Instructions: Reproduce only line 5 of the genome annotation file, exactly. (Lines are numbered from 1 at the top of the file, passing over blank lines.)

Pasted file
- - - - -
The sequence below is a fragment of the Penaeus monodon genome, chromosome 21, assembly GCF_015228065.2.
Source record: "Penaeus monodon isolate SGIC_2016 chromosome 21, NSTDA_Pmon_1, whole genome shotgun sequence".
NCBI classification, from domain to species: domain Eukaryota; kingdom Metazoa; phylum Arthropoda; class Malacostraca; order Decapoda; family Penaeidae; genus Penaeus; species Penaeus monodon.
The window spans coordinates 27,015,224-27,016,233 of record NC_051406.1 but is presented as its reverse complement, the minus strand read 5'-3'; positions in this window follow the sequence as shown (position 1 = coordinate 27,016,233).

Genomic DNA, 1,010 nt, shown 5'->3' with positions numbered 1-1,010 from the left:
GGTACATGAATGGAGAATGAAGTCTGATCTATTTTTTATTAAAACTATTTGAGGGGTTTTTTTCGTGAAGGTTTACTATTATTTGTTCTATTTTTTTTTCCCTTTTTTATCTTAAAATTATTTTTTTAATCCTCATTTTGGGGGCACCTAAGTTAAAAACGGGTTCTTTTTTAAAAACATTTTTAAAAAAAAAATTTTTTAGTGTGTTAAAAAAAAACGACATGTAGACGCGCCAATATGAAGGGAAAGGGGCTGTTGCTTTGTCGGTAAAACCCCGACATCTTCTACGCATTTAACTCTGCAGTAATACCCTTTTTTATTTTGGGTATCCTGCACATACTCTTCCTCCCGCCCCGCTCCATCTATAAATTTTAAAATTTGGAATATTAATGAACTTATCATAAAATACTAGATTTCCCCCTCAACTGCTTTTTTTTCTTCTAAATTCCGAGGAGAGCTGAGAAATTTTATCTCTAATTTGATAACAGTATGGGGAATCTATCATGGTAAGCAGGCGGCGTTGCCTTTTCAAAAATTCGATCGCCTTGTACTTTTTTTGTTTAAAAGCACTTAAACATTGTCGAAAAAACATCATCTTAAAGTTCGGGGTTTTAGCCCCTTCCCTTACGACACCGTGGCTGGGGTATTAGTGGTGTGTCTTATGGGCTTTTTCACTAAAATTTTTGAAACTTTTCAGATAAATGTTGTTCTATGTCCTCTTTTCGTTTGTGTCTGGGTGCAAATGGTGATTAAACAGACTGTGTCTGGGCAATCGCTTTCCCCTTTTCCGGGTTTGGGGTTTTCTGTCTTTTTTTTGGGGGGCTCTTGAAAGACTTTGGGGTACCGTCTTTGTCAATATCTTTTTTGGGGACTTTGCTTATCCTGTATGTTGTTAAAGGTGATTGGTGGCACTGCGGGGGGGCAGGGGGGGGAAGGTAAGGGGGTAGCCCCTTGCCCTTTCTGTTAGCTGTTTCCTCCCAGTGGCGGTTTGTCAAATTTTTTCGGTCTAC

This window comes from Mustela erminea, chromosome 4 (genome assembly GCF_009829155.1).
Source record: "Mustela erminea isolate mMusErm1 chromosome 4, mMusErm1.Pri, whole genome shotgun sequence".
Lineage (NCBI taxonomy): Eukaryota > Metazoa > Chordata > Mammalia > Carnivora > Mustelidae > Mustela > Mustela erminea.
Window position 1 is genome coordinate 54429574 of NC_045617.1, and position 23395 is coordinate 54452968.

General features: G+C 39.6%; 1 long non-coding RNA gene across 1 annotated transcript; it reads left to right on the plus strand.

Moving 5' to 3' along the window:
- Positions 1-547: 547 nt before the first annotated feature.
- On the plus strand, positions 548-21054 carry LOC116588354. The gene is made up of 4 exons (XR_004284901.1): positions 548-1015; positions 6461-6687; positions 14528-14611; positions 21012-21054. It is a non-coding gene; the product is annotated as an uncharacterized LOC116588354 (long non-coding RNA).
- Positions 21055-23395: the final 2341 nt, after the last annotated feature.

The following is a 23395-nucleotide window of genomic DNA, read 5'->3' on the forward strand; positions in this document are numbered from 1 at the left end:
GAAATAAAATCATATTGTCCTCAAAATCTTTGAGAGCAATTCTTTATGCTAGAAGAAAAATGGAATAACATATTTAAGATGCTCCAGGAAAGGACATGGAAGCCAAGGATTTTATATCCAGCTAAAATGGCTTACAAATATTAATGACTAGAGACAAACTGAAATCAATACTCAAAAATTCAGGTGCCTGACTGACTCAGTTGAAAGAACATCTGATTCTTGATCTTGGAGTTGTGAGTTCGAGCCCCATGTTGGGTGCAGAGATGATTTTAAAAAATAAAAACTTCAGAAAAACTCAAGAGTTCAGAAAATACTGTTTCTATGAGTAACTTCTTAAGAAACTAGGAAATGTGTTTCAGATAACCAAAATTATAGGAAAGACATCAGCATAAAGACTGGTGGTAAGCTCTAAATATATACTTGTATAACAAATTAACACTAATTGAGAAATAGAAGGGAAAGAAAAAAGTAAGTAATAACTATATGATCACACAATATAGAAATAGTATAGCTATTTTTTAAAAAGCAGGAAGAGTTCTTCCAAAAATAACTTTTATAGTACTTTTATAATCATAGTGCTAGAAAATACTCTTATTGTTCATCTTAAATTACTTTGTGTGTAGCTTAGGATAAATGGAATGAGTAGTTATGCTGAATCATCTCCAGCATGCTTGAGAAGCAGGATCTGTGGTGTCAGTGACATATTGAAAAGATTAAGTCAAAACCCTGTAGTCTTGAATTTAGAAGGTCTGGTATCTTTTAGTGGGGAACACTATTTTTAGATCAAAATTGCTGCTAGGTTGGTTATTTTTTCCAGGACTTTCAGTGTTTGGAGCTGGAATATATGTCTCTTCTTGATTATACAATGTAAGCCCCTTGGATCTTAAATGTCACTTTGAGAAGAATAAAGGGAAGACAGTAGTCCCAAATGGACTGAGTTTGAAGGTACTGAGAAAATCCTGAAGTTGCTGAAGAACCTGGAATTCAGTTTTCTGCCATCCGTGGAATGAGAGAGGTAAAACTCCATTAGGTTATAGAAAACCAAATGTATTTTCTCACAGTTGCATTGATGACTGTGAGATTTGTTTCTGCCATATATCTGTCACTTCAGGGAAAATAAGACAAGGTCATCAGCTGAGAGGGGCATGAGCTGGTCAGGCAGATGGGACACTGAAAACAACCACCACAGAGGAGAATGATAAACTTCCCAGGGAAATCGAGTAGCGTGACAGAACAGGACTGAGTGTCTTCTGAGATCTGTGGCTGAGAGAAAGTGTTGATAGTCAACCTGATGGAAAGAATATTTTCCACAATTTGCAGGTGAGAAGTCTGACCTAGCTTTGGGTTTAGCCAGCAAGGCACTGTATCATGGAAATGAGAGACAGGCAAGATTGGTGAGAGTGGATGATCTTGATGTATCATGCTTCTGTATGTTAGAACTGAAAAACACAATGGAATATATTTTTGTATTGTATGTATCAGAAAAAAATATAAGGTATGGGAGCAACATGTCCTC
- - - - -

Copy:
Genomic DNA, 1,010 nt, shown 5'->3' with positions numbered 1-1,010 from the left: